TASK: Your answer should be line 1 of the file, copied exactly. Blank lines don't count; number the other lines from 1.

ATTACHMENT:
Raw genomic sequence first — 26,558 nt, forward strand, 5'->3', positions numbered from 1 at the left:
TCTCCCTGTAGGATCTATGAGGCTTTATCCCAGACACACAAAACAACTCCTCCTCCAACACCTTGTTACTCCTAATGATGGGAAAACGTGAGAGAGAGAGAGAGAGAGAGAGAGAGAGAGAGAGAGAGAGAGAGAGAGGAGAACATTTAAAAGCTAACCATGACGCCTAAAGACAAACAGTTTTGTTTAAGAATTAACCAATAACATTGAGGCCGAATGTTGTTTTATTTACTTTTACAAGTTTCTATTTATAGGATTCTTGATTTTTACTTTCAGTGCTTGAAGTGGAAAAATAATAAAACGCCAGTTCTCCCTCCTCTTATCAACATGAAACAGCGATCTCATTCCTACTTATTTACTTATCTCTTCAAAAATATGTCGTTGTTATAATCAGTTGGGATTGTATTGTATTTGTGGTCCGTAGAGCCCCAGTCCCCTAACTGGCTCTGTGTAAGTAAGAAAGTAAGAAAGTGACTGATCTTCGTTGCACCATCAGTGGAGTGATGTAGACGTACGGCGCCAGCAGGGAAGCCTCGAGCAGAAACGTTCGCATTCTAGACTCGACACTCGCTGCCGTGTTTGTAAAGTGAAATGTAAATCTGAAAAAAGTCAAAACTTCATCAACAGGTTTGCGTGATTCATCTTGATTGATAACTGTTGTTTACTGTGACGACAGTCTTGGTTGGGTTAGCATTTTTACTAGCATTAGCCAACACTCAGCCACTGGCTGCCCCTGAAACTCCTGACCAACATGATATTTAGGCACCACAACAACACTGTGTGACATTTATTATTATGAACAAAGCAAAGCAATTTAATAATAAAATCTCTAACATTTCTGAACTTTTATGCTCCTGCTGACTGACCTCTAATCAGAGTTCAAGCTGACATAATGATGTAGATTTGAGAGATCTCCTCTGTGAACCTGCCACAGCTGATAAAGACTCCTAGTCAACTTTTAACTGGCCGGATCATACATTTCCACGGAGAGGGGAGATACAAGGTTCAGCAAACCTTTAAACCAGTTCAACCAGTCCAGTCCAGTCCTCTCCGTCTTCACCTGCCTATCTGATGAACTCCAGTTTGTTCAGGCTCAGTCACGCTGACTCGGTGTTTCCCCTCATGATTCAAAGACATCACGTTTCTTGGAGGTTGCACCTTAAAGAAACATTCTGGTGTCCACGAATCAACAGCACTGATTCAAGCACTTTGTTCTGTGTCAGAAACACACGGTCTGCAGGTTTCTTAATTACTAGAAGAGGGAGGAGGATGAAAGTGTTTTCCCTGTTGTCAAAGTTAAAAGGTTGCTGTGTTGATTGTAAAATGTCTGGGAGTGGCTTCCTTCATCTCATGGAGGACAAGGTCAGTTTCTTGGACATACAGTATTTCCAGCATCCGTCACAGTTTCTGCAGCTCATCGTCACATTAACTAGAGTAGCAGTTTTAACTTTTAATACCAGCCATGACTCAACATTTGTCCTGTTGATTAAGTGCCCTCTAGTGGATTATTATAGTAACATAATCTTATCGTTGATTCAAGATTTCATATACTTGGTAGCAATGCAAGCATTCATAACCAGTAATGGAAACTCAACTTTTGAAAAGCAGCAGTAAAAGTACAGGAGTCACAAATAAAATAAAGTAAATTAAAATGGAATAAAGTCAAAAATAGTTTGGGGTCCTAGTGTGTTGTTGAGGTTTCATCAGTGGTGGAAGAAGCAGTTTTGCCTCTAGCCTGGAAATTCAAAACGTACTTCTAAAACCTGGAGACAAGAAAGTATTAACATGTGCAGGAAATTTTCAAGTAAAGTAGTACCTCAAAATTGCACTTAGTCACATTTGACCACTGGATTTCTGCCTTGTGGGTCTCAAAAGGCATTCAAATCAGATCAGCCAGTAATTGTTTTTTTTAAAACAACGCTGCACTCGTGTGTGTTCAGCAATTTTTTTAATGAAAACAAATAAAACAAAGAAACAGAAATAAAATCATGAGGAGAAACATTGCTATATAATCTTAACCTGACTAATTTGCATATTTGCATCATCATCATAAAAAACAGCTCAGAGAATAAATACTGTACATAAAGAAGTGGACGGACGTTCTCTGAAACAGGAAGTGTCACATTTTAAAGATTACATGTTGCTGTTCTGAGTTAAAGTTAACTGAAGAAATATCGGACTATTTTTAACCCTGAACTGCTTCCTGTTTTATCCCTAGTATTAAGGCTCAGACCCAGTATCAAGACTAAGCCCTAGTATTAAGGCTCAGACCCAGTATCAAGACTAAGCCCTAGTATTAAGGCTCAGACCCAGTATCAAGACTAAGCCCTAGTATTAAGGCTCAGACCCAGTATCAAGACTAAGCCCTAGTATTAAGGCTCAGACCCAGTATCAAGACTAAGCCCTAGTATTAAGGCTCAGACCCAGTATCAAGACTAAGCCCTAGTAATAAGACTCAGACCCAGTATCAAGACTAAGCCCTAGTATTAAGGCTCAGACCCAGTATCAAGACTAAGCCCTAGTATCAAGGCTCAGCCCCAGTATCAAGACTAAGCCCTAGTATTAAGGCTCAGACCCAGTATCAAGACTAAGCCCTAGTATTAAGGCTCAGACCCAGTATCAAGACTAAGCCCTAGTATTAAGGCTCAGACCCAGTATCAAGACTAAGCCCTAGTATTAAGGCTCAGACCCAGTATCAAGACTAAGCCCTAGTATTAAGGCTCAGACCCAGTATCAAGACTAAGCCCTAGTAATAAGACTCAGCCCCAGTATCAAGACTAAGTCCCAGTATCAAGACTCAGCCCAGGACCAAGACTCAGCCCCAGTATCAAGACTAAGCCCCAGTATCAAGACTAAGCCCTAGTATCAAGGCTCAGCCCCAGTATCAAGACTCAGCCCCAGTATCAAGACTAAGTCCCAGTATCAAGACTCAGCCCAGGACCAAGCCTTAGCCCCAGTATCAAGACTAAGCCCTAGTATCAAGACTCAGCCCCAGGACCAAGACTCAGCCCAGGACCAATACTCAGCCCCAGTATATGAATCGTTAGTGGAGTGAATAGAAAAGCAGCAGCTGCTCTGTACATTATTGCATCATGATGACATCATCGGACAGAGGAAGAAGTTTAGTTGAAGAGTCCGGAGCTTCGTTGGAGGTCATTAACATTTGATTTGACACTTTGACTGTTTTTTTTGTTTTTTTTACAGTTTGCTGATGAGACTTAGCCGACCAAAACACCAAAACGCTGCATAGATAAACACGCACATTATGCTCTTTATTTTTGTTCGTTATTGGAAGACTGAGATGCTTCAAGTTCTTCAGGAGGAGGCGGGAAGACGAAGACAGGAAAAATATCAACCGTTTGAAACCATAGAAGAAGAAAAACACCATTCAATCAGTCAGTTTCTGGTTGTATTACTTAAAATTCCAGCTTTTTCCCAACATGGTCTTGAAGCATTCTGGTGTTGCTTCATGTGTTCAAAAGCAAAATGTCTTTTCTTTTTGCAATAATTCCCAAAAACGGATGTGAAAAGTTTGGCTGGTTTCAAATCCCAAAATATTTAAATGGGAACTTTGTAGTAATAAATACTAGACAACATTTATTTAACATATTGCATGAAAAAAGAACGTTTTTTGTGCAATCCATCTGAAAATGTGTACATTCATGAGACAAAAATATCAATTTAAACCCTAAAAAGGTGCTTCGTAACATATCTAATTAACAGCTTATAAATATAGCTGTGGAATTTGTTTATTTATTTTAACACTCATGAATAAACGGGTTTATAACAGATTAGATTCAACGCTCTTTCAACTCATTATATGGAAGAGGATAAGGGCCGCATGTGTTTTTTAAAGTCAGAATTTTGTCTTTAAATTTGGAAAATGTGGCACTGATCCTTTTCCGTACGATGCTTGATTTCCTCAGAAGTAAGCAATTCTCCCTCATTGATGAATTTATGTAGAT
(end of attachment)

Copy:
Raw genomic sequence first — 26,558 nt, forward strand, 5'->3', positions numbered from 1 at the left: